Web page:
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  • Neurofuzzy model-based weld fusion state estimation

    Publication Year: 1997 , Page(s): 30 - 42
    Cited by:  Papers (20)
    Save to Project icon | Request Permissions | Click to expandQuick Abstract | PDF file iconPDF (1320 KB)  

    Proper fusion is crucial in generating a sound weld. Successful control of the fusion state requires accurate measurements of both the topside and back-side bead widths. A top-side sensor-based system is preferred so that the sensor can be attached to and moved with the torch. Thus, the system must be capable of estimating the back-side bead width with high accuracy. Because skilled human operators can estimate the fusion state from the observed weld pool, a neurofuzzy system is developed to infer the backside bead width from the pool geometry in this work. It is found that the back-side bead width can be estimated with satisfactory accuracy by the identified neurofuzzy model. Thus, accurate feedback of the fusion state can be provided for its control View full abstract»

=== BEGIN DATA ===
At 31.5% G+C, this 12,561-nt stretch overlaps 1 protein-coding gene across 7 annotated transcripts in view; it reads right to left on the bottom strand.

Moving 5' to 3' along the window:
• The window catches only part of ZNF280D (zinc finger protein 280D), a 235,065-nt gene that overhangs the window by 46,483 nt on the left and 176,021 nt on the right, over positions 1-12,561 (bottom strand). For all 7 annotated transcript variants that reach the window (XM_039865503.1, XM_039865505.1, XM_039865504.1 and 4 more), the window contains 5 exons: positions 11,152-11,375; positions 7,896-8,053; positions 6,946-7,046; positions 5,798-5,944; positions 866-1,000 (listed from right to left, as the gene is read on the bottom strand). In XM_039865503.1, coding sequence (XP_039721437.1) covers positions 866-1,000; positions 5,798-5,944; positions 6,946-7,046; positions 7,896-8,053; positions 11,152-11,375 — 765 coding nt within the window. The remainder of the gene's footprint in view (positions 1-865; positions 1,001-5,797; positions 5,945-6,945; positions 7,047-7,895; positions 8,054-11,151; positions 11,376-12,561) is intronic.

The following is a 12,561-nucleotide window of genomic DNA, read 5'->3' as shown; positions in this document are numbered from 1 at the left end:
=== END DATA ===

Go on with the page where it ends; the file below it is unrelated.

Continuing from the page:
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Jonathan P. How